April 2019

Marking Lines for Safe Sailing

Paint pattern on rode to track scope

Subscribers Only — Boats sail better when rode, docklines, running rigging, and sail control lines are properly adjusted, and many lines are easier to adjust if common positions are marked.   More...

Spring Inspection Checklist for Boats

The final touch to any haulout, a careful application of antifouling to the bottom of the keel.

Subscribers Only — Spring is here. Time to step back, put on your inspector hat, and approach the boat as an independent hired inspector would.   More...

Rescue Safety Lights & Strobes II

PS tester Ann Hoffner stands with the tested lights from left: Weems&Plath Personal Rescue Strobe, NASS EF-30A-1, and the ACR C-Strobe.

Subscribers Only — A personal rescue strobe is a small signaling light intended to be attached to a PFD so if a boat crew member goes overboard, their position will be visible to those left on board. Since we last looked at personal rescue strobes there’s been some new developments in the intensity of the light that can be generated from a small handheld strobe (see PS February 2016). Strobes can be manual or automatic (water activated) and…   More...

How To Connect Small Wires

We prefer “barrier” blocks (aka terminal strips, third row above) for connections, but when joining tiny wires, some other—albeit less robust—options are available.

Subscribers Only — The popularity of micro-electronics and LEDs has greatly increased the number of small wires on board, and whether the added eyestrain is a fair trade-off for a lighter, more energy efficient boat depends upon your perspective. Fortunately, some welcome accessories are relieving the headaches associated with joining two wires of tiny diameters—at times as small as button thread.   More...

Wireless Boat Monitoring

Subscribers Only — Most of us spend a great deal of time away from our boat. Whether she’s on the hard, moored in our home harbor or anchored in a foreign port, we want to know what’s going on with critical systems. Is my vessel where it should be? Has someone disconnected a power source or tried to gain access? Is the bilge pump cycling more frequently? Is the house bank okay? Is the freezer holding its set-point? If your boat was struck by another vessel, wouldn’t it be helpful to have photos?   More...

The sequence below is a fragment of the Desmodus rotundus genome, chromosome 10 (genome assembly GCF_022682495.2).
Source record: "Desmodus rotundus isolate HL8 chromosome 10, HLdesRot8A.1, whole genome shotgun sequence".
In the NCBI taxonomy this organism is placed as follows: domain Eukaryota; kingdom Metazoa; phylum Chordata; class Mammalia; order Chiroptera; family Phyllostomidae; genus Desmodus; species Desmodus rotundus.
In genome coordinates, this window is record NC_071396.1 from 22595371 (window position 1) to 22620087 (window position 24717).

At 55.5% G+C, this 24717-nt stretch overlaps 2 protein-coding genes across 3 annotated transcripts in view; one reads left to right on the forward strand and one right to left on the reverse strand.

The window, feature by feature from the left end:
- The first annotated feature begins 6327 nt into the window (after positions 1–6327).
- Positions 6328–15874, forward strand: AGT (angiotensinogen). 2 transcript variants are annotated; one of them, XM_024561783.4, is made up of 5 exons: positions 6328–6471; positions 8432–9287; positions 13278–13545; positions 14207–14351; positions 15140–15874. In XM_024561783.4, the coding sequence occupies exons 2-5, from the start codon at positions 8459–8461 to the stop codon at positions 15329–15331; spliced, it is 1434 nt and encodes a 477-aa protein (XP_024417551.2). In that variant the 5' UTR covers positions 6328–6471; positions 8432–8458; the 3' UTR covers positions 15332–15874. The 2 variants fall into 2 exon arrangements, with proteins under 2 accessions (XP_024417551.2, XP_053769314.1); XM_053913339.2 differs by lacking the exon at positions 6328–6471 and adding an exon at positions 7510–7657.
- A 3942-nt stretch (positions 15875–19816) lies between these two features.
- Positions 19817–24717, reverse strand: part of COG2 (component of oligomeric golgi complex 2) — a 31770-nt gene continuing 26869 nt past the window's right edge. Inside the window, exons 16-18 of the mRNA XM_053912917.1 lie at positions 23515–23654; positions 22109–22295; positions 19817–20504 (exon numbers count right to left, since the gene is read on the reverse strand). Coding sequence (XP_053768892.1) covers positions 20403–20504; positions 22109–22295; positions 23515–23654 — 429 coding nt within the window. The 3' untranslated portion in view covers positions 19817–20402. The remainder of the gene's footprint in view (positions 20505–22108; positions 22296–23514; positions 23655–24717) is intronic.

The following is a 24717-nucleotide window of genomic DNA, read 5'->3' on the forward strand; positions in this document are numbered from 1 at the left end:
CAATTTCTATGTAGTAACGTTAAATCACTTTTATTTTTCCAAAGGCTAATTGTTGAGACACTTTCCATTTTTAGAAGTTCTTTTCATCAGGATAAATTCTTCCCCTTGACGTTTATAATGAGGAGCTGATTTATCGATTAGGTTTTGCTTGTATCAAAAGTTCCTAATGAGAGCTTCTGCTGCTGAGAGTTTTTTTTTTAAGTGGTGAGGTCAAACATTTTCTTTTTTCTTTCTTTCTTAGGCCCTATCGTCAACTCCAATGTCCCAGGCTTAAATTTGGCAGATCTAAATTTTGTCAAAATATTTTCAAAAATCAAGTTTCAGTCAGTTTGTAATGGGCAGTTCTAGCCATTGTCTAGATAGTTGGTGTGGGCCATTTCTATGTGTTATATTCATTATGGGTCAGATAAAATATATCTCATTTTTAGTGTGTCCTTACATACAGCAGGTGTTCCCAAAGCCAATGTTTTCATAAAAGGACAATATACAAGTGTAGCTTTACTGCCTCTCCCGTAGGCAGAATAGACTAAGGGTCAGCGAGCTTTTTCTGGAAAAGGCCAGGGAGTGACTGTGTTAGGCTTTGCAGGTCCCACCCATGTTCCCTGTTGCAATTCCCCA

Boat Gas Detectors and False Alarms

Batteries being charged can give off hydrogen gas that can be the cause of false alarms in CO sensors.

Gas detectors are not magic gadgets, quantifying specific chemicals and then alarming when they reach a precise level. Because of the simplicity of the detection algorithm, sensors are subject to interferences from other gases, some harmless and some that are themselves a problem.   More...

4 Types of Pocket Cruisers

Robert Manry captured the world’s imagination when he sailed his tiny 13.5-foot sloop Tinkerbell across the Atlantic.

The recent release of Steve Wystrach’s outstanding documentary film Manry at Sea about Robert Manry, the former copy editor who sailed across the Atlantic in a 13-foot sailboat, got me thinking again about the virtues of small cruising boats. In my view, there are at least four main types of pocket cruisers. Manry’s modified lake boat fits somewhere in between the first two.   More...

Leaving Your Boat in a Foreign Port

When choosing a marina for haulout, you don’t want to be the biggest boat the yard has ever hauled.

A high percentage of cruisers we meet each year plan on leaving their boats in a safe place and flying home, often once a year. If you’re leaving your boat for less than four weeks, it may be most convenient to leave it in the water, providing you can find a secure marina slip or mooring. For longer periods of time, it may be cost effective and attractive to combine dry storage in a secure boat yard with your annual haul out. We’ve left Mahina Tiare 1, II & III on the hard or in the water in Portugal, the Azores, Sweden, Panama, Chile, Hawaii, Canada and New Zealand and over the past 35 years and have learned quite a bit about the process, from choosing a place to keep the boat.   More...